Because of the circumstances surrounding the children of George Revels, I am having a very difficult time finding a living descendant. Pre- and post-Civil War African-American genealogy can be very complicated. The fact that George was never enumerated in any census until 1870 indicates that he could have been a slave prior to 1863, when the Confederate States were required to free their slaves after President Lincoln’s 1863 Emancipation Proclamation. George’s ancestry may never be known, but I would love to find a living descendant to claim his medal. Below are a few facts that have been obtained from vital statistics records, census records, newspaper articles and court documents.

 

Circumstances bringing George Revels to West Virginia from his native Virginia are unknown. According to census records, in 1870 George and his wife Ann were living in Ritchie County, near Harrisville.  Ann either died or they were divorced before 1880, because in the 1880 census George was living in West Union with a one-year-old son, P.A. Also living with him was his mistress, Isabelle A. Washington, and her two children.  As far I know, Isabelle never married before she married George in West Union in 1881. In a deposition (Doddridge County Criminal Case #2713, Cheuvront vs. Cheuvront), she stated that she “had some babies with Sampson Harden ” [Hardman] well before she met George. She also had another daughter named Ann, born in 1872. The known children of George, Ann and Isabelle are:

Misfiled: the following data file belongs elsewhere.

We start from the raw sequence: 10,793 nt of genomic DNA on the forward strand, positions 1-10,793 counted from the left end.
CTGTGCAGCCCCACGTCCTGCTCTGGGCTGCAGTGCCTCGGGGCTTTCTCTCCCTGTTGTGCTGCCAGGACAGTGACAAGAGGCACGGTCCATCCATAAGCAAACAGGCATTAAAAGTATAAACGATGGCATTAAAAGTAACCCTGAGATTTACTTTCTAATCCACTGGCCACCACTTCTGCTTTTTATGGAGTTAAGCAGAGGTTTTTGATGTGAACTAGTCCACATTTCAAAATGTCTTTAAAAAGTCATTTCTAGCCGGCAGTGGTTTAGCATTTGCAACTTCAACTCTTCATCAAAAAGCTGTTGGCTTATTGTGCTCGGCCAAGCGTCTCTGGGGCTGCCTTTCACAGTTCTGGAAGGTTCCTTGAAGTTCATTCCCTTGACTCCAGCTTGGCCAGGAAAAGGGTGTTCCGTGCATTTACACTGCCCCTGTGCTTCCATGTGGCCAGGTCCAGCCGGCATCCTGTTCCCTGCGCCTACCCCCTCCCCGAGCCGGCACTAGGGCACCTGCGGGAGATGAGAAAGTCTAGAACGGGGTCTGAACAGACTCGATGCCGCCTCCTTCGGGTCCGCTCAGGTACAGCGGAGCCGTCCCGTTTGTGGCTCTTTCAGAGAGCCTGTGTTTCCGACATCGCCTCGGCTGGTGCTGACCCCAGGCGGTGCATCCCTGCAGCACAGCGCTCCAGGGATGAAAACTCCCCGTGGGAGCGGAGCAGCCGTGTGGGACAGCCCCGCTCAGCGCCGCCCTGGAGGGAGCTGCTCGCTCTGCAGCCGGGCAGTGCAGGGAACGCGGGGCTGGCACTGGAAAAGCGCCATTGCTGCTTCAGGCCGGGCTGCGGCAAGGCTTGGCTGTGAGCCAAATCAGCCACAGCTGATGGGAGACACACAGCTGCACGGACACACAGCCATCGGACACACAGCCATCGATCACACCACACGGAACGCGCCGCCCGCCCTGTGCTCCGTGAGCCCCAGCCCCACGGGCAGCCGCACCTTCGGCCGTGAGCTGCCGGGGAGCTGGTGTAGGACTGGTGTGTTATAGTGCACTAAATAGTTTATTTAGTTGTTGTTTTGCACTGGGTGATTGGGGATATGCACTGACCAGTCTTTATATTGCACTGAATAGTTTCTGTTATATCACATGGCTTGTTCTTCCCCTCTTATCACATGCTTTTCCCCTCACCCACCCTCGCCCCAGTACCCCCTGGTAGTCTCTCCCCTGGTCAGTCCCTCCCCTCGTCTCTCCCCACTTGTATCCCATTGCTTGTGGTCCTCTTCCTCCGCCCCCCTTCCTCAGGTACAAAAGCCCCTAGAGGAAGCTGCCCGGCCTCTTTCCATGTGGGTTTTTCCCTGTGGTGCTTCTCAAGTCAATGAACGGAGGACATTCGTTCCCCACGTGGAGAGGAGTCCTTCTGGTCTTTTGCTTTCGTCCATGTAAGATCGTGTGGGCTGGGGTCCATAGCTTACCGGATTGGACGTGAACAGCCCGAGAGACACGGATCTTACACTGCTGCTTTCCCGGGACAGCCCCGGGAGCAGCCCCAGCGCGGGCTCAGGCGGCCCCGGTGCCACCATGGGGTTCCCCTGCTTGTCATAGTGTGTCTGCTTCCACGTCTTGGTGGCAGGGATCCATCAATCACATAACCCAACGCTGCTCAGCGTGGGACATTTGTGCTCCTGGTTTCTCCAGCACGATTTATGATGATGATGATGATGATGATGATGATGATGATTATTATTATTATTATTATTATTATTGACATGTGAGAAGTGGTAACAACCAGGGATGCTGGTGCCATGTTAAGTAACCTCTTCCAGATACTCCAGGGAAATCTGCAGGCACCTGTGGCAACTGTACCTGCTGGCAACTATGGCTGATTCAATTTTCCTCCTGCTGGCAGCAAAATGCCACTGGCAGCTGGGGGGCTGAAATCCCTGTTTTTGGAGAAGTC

Children of George Revels and Ann:

Charles - Born about 1874 and died July 21,1889 in West Union from tuberculosis. Death records say he is buried in West Union.

P.A. (son) - Born about 1879 and death unknown. Never appeared in any census after 1880.

Children of George Revels and Isabelle Washington:

Claud - Born Jan 28, 1881 in Doddridge County, death unknown. Never appeared in any census record.

Luther - Born July 20, 1883 in Doddridge County and died Oct 3,1958 in Reynoldsville. Never married and had no children.

Belle - Born Oct 8, 1888 in West Union and died Feb 20, 1889 in West Union.

Beulah - Born Jun 30, 1891 in Doddridge County, death unknown. Married first, Henry Clay and second, Mr. Williams. Living in Cleveland in 1928 and 1958 according to brothers’ obituaries

Alice - Died before 1900

George - Died before 1900

Isabelle Washington’s children, father unknown (possibly Sampson Harden/Hardman):

Anna Laura - Born in 1872 in WV and died March 31, 1956 in Clarksburg of coronary occlusion. Married Charles Sylvester Woods before 1906 and had one child named Gladys who never married or had children.